Improved Data Access Drives Effective Care Delivery


analytics adoptionTexas Children’s Hospital knew that improving data access was key to driving improvements and sought to improve analytics adoption and democratize its data. By focusing on developing a culture of data access and sharing, Texas Children’s has shifted its data and analytics culture, establishing the foundation required for it to continue to advance its analytics adoption, including engaging in predictive analytics. Leaders and employees are actively investigating and sharing data, and operations are more data-driven than ever before.

Key Results:

  • 25 percent growth rate in the number of analytics users in just one year.
  • 81 percent relative improvement in turn-around time for new report requests.


Digital information—data—plays a critical role in healthcare from a care delivery and business perspective. Despite this, meaningful data is often unavailable to end users, as many organizations limit employees’ access to the data required to improve outcomes and reduce costs.1

Texas Children’s, located in Houston, Texas, is a not-for-profit organization whose mission is to create a healthier future for children and women globally by leading in patient care, education, and research. Texas Children’s is consistently ranked among the top children’s hospitals in the nation. In order to continue to provide its patients with the best possible care, Texas Children’s sought to improve the data access of its clinicians and staff.


Texas Children’s has long been committed to the quadruple aim of improving outcomes, improving the patient experience, reducing costs, and improving the provider experience. With that goal in mind, the hospital was an early adopter of an EMR system. After that, as technology advanced and it seemed that the EMR couldn’t meet all of its reporting and analytics needs, Texas Children’s implemented the Health Catalyst® Analytics Platform and a robust suite of analytics applications.

Texas Children’s leveraged the capabilities of analytics, effectively standardizing vocabularies and patient registries, automating internal and external reporting, reducing waste and unwarranted variation, and engaging in some population health management and use of suggestive analytics. While the organization made substantial progress, it began to encounter difficulties in its endeavors to advance its analytics adoption, including its abilities to provide broader access. Texas Children’s was not advancing as quickly as desired when it came to data democratization, limiting its ability to perform more robust predictive analytics, personalized medicine, and prescriptive analytics.

Improving analytics adoption at Texas Children’s would require overcoming some roadblocks. When individuals wanted access to data and analytics, they would often request that a new visualization be built which would sometimes require months of development time as the analyst and requestor worked back and forth to clearly define the request.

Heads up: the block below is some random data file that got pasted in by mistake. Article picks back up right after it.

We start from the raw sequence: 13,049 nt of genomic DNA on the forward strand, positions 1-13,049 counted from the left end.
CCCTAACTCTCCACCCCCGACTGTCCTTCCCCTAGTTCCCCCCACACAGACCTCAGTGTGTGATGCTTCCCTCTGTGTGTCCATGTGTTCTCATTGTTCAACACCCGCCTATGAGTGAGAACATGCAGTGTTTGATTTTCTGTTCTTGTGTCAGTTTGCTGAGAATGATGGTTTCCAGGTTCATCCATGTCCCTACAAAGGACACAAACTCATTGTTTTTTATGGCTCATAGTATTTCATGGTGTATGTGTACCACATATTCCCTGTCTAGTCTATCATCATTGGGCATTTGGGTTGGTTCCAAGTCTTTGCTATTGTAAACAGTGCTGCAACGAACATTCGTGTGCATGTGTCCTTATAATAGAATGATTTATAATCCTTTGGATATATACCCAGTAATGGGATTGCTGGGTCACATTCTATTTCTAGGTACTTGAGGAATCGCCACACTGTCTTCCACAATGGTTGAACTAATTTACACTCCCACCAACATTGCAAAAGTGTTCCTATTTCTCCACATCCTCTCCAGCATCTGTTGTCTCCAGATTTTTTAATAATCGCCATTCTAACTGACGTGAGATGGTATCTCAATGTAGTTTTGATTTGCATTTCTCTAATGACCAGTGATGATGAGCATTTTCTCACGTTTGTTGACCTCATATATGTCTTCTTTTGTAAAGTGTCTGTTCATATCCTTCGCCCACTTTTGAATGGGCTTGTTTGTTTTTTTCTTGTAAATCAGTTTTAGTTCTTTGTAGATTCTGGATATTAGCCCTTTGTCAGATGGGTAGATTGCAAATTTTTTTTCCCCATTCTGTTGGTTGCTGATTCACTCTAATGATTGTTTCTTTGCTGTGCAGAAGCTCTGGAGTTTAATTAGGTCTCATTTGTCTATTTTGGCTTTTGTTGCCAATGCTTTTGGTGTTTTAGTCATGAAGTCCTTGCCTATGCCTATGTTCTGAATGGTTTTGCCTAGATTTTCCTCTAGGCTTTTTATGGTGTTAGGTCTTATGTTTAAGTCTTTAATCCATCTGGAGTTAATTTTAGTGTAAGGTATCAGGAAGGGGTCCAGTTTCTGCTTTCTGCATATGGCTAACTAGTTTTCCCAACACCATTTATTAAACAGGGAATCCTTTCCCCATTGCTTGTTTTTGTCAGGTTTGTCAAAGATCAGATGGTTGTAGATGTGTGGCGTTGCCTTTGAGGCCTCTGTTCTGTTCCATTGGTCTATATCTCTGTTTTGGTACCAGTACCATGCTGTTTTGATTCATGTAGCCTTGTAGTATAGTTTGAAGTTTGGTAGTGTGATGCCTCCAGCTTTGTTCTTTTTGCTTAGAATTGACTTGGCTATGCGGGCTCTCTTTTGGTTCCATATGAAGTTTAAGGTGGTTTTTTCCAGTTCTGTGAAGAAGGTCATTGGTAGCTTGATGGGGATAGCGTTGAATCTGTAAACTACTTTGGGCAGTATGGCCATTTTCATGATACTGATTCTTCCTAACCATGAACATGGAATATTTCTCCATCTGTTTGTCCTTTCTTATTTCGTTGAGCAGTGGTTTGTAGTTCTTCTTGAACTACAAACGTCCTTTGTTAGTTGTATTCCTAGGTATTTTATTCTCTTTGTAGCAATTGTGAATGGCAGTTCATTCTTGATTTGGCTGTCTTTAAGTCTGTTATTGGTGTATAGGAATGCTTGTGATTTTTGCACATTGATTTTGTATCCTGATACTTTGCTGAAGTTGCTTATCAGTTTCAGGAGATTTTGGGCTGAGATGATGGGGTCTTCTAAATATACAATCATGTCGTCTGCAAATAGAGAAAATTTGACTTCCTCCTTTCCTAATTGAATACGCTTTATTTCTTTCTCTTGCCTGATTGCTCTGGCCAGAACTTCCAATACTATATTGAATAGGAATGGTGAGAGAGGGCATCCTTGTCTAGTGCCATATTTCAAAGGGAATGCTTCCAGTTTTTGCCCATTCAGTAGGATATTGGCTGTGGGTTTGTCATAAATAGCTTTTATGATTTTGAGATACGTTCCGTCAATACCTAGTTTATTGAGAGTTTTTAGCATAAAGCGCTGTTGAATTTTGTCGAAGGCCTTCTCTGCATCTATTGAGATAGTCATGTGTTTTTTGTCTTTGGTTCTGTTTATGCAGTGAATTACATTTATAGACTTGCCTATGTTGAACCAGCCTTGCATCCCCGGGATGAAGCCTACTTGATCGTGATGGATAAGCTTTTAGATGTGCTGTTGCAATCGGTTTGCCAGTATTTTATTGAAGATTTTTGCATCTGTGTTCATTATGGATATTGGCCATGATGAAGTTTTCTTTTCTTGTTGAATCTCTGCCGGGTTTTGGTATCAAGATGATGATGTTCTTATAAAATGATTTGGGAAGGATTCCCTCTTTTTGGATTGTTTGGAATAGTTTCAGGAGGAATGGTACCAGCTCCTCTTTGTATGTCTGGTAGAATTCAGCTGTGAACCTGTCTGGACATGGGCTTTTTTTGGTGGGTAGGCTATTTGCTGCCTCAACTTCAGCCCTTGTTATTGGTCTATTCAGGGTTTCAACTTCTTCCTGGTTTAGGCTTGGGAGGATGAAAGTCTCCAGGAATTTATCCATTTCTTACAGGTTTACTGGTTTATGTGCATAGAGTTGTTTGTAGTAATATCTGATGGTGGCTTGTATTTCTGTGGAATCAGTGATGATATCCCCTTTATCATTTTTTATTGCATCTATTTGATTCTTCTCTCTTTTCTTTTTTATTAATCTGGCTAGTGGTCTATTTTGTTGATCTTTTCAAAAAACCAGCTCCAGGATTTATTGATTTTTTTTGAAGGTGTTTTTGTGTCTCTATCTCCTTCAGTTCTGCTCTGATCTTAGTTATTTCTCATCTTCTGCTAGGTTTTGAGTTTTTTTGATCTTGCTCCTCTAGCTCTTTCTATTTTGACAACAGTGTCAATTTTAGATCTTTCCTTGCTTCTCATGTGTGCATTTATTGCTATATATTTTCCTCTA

Conversations about improving access to data and analytics including data governance within the organization were occurring, but the perception around data governance led many to believe the organization was instead locking data down, not improving access. Texas Children’s needed to shift this perception to advance its analytics adoption and unleash its data, enabling the use of its most valuable data to improve outcomes and reduce costs.


Texas Children’s leverages the Health Catalyst® Analytics Platform and a robust suite of analytics applications as the foundation for its data and analytics structure. The data platform integrates more than a dozen source systems, providing easy access to a variety of complex data sets, and the ability to correlate cohort data from various source systems.

With its data and analytics foundation established, and sound data governance, security practices, and training in place, Texas Children’s flipped its governance discussions. Rather than focusing on what users can’t have, Texas Children’s now focuses on giving the right access to the right people, enabling widespread use of data for improvement initiatives.

To facilitate this, Texas Children’s established a data operations team, with representatives from across the organization, to leverage its data platforms and maximize the use of these platforms among its various users, including clinical leaders, business leaders, physicians, and nurses. The organization developed a “front door” for data and analytics, placing training resources, request forms, and links to all of its analytics tools online in one location. New and existing users are able to go to the “front door” and investigate the available resources, and from there, ascertain if existing tools will meet their data and analytics needs, or if they need to initiate a new request. The processes for requesting data and obtaining access to reports is incredibly transparent. Users are encouraged to use the “front door,” rather than “back door” workarounds that may have been used in the past.

Investing in improving data advocacy and literacy